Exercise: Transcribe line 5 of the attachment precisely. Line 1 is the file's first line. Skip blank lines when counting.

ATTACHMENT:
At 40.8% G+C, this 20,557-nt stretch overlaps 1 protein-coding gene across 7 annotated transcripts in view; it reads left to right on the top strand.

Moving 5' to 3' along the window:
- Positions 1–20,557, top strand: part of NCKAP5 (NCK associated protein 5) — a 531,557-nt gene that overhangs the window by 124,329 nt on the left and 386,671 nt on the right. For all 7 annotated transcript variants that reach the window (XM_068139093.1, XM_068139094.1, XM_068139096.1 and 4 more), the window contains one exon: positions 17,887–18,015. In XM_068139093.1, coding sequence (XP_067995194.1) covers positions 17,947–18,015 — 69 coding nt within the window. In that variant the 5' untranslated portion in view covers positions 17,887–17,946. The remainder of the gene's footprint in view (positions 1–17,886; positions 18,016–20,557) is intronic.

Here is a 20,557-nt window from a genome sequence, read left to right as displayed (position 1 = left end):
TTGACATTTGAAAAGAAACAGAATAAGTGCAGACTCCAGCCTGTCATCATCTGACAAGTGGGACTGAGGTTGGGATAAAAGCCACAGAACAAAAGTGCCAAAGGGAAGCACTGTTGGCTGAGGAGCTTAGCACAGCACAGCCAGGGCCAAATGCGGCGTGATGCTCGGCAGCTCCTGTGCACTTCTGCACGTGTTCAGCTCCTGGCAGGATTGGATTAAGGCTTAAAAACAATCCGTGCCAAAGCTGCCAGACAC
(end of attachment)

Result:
TTGACATTTGAAAAGAAACAGAATAAGTGCAGACTCCAGCCTGTCATCATCTGACAAGTGGGACTGAGGTTGGGATAAAAGCCACAGAACAAAAGTGCCAAAGGGAAGCACTGTTGGCTGAGGAGCTTAGCACAGCACAGCCAGGGCCAAATGCGGCGTGATGCTCGGCAGCTCCTGTGCACTTCTGCACGTGTTCAGCTCCTGGCAGGATTGGATTAAGGCTTAAAAACAATCCGTGCCAAAGCTGCCAGACAC